Bunuel wrote:
rohitgoel15 wrote:
mm007 wrote:
How many different combinations of outcomes can you make by rolling three standard (6-sided) dice if the order of the dice does not matter?

(A) 24
(B) 30
(C) 56
(D) 120
(E) 216


The only way I can see this is 6*6*6 - 6 (same outcomes) ... Can anyone explain?


If the order of the dice does not matter then we can have 3 cases:
1. XXX - all dice show alike numbers: 6 outcomes (111, 222, ..., 666);
2. XXY - two dice show alike numbers and third is different: \(6*5=30\), 6 choices for X and 5 choices for Y;
3. XYZ - all three dice show distinct numbers: \(C^3_6=20\), selecting three different numbers from 6;

Total: 6+30+20=56.

Answer: C.


The case 2 of your solution seems wrong because 6*5=30 and in these 30 sequences order matters. So to correct that we have to divide it by 2 and the number of combination from case 2 should be 15.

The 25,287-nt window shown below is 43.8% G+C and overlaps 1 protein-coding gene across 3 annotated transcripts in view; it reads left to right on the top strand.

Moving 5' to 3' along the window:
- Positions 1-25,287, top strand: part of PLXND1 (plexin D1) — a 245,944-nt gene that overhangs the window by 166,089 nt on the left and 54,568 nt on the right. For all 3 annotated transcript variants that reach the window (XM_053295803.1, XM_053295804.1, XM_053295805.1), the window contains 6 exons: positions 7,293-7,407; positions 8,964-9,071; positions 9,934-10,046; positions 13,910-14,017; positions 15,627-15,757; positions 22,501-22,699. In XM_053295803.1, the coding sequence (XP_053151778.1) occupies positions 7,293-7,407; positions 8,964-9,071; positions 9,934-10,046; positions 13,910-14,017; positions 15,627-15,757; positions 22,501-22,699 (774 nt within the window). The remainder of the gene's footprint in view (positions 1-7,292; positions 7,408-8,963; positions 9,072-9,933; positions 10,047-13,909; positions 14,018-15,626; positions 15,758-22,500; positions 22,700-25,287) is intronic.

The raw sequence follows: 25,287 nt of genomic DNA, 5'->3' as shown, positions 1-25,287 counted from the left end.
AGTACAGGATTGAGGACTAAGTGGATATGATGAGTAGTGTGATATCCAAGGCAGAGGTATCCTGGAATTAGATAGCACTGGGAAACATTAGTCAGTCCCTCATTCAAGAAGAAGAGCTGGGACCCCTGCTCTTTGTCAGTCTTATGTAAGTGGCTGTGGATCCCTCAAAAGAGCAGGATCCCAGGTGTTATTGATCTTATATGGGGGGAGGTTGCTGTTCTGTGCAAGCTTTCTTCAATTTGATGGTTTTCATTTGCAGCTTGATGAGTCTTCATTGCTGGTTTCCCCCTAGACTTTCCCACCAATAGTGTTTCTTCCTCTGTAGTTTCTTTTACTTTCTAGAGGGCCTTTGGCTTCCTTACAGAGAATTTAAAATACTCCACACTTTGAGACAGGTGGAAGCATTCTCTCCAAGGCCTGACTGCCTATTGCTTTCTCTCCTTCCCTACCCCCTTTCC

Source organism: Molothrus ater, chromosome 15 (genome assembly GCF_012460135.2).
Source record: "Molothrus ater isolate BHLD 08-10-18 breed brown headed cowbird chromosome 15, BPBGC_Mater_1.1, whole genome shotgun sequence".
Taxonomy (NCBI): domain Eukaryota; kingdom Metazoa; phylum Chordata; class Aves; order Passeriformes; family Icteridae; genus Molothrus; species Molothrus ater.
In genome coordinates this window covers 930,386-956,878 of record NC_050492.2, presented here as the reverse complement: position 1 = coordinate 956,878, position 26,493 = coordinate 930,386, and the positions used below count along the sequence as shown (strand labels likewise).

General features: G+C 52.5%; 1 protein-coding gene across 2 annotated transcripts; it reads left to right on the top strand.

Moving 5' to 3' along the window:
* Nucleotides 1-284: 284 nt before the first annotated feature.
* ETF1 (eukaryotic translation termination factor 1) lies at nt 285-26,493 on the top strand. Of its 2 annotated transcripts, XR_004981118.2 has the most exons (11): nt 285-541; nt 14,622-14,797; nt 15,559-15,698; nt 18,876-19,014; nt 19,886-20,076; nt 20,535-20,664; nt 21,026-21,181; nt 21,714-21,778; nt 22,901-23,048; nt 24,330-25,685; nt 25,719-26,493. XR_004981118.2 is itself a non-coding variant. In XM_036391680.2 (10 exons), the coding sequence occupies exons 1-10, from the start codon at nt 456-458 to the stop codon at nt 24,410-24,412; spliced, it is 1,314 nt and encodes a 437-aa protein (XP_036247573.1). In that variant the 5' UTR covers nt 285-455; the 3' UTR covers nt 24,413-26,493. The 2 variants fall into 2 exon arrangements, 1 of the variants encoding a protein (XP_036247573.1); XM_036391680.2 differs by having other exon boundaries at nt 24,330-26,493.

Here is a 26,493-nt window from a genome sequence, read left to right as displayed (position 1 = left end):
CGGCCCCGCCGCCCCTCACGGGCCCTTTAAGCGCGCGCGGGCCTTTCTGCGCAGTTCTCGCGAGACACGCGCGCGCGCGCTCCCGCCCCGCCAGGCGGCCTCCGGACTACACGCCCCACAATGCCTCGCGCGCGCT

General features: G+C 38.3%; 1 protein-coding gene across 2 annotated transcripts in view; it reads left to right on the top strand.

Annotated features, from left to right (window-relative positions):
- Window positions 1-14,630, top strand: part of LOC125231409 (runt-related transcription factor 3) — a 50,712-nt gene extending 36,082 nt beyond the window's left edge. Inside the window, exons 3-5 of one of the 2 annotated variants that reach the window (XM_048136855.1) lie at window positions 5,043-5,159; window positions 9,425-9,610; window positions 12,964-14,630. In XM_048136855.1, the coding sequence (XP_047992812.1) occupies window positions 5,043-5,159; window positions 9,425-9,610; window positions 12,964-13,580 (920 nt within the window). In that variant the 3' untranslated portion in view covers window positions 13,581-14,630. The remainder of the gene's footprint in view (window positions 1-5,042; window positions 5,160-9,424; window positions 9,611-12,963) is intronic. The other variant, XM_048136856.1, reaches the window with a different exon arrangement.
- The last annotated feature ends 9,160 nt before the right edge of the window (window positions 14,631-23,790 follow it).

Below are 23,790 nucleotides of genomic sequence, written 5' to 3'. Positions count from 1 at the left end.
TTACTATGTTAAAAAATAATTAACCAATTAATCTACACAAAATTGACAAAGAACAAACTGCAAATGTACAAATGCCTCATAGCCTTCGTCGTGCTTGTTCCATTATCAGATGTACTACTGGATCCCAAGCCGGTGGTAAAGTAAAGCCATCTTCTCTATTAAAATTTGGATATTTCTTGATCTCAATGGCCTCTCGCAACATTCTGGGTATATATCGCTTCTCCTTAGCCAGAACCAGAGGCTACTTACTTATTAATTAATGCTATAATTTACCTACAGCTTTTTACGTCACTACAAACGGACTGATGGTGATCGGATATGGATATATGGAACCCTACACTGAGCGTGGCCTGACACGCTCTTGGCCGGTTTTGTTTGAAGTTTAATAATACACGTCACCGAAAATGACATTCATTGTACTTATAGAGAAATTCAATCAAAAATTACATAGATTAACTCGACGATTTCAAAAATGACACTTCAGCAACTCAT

Kindly, let me know what i am missing here.

Thanks


Not sure how you deduced that but here are all 30 cases of XXY:
1 1 2
1 1 3
1 1 4
1 1 5
1 1 6
2 2 1
2 2 3
2 2 4
2 2 5
2 2 6
3 3 1
3 3 2
3 3 4
3 3 5
3 3 6
4 4 1
4 4 2
4 4 3
4 4 5
4 4 6
5 5 1
5 5 2
5 5 3
5 5 4
5 5 6
6 6 1
6 6 2
6 6 3
6 6 4
6 6 5

AS you can see no duplication there.
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New post 24 Jul 2020, 08:33

Solution



This question can be solved in different ways.
I thought of sharing an approach that can save a lot of time.

Given

• 3 standard 6-sided dice are rolled.

To Find

• No of combinations when order does not matter.

Approach and Working Out

• Let’s assume the number of 1s, 2s, till 6s.
o No of 1s = a
o No of 2s = b
o No of 3s = c
o No of 4s = d
o No of 5s = e
o No of 6s = f
• We can say, a + b + c + d + e + f = 3 (as we have 3 dices).
• The number of non-negative integral solutions of this equation will be,
o (3 + 6 – 1)C(6-1)
o = 8C5
o = 56

• Please note, the number of non-negative integral solution of an equation a + b + c … + r = n is given by, (n + r – 1)C(r – 1).

Correct Answer: Option C